Junior doctors welcome PG rural service, seek better pay, facilities

Junior doctors welcome PG rural service, seek better pay, facilities

Junior doctors welcome PG rural service, seek better pay, facilities

Karnataka Medical Students' and Youth Doctors' Association has welcomed strict implementation of compulsory rural service for postgraduate medical students, but not in its entirety.

From this academic year, one to three years of compulsory rural service will be implemented for students securing admission for post-graduate courses in government colleges or government seats in private colleges, a rule which existed but was not followed.

"Rural service will help tackle the shortage of doctors, particularly in North Karnataka. But, we often receive complaints that facilities for doctors to stay in these areas are not good. We have communicated with all UG students doing rural service to inform us if they face such issues," said Dr Jyothi, vice president of the association. Claims of insufficient facilities will be verified and the association will take it up with the government.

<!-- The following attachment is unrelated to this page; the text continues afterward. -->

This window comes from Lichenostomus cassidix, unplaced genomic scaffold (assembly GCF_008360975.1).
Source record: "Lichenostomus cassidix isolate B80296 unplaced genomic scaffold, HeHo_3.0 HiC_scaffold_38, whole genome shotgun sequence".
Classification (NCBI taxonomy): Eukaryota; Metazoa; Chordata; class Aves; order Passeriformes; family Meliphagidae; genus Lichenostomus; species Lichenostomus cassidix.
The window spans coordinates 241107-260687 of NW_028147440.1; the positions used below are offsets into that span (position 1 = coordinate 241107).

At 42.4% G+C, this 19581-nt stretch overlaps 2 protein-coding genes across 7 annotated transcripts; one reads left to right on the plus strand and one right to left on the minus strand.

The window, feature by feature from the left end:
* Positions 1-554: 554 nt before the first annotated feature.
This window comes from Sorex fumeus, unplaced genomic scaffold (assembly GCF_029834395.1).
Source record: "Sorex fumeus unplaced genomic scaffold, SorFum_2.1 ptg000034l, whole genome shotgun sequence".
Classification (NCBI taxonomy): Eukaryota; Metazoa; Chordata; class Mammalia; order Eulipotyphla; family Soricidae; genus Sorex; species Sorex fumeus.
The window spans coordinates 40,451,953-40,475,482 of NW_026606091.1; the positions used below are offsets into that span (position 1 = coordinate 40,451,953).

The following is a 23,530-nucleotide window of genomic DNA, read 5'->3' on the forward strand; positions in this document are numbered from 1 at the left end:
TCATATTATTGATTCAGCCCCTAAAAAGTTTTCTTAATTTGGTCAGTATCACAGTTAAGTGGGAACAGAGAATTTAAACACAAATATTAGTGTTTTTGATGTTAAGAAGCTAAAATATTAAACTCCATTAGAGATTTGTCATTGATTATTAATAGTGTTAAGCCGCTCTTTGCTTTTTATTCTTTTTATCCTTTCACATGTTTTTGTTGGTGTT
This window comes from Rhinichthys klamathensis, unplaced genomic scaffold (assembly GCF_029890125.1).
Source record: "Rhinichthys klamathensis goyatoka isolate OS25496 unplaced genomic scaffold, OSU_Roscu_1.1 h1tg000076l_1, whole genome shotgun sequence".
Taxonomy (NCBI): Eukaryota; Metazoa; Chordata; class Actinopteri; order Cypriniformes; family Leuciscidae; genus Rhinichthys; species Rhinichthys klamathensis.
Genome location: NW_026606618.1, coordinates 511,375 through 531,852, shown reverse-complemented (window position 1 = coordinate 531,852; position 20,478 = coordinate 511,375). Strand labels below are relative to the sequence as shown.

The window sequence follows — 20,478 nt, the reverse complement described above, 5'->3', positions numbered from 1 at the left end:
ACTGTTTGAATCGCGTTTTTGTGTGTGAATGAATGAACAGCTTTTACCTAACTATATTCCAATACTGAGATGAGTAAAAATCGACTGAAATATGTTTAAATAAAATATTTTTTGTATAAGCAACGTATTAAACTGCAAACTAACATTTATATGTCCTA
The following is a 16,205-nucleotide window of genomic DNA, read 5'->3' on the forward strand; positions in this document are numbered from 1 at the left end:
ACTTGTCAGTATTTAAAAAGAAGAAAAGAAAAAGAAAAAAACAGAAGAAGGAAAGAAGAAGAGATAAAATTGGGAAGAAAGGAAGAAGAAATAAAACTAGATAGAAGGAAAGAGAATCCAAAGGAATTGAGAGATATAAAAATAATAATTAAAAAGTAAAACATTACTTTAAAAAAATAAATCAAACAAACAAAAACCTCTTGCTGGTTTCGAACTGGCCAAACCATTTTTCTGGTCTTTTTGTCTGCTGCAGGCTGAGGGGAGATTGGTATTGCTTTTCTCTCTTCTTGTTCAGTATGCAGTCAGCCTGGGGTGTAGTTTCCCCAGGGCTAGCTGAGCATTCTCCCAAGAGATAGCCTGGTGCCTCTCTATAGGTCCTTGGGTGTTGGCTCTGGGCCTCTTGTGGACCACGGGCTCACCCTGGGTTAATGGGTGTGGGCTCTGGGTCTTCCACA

"Three-year period is a little too long for rural service. After about four and half years of undergraduate studies, we do one-year rural service before joining post-graduation. By the time we finish the PG rural service and try to set up our own practice, we will be in our mid-30s. We spend half our lifetime just studying," said Dr Jyothi. The association intends to discuss this issue with the government.

Further, Dr Jyothi said the stipend should be increased. "By the time they complete their PG, most doctors have families and the stipend of Rs 40,000 is too less to take care of everything. They are of the level of consultants in district hospitals who get paid between Rs 80,000 and Rs one lakh," she said.

Dr S Sachidananda, Director for Medical Education, said that bonds of one-year and three-year rural service will be offered to the students, depending on demand.

"We will have to look at the specialities with vacancies and take stock of the number and speciality of students passing out. In rural service, subjects of priority are paediatrics, gynaecology, surgery, and ENT among others," he said. A speciality with high requirement but fewer doctors may attract a bond of three years, he said.

On the contention that three-year period was too long, Dr Sachidananda said, "The government is providing them a heavily subsidised medical education and that is why we ask for three years of service."

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